The right to privacy and confidentiality is protected by the U.S. Constitution.
Who owns health information? Few federal or state laws address this topic directly.
Protected Health Information (PHI) is considered to be individually identifiable health information.
In general, PHI can be released only with the written authorization or consent of the individual.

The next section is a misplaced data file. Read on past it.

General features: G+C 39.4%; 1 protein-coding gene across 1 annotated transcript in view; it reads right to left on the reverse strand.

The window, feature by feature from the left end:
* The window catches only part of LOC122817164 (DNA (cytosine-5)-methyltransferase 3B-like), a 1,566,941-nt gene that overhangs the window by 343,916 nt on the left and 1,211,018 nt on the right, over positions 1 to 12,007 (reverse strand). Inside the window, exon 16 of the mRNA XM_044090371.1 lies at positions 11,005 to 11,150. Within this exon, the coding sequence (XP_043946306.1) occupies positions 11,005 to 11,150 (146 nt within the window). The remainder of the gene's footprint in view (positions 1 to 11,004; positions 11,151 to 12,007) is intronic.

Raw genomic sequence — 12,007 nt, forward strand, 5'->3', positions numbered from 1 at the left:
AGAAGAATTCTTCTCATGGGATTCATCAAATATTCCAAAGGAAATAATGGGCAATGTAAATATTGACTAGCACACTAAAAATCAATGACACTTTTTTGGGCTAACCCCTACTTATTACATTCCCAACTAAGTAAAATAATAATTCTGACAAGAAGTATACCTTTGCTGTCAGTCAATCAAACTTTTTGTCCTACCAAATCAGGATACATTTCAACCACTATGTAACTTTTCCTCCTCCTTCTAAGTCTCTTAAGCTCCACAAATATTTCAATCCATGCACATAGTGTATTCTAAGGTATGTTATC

Under HIPAA, the Department of Health and Human Services issued the HIPAA Privacy Rule.
Everyone has a right to oral privacy.
A patient's signed authorization is not required under the Privacy Rule.
Providers today are using clinical applications such as computerized physician order entry.
There are a few circumstances when disclosure of PHI without a patient’s consent is justified.
The Notice of Privacy Practices (NPP) describes how your healthcare provider may use, disclose, handle, collect and protect your PHI.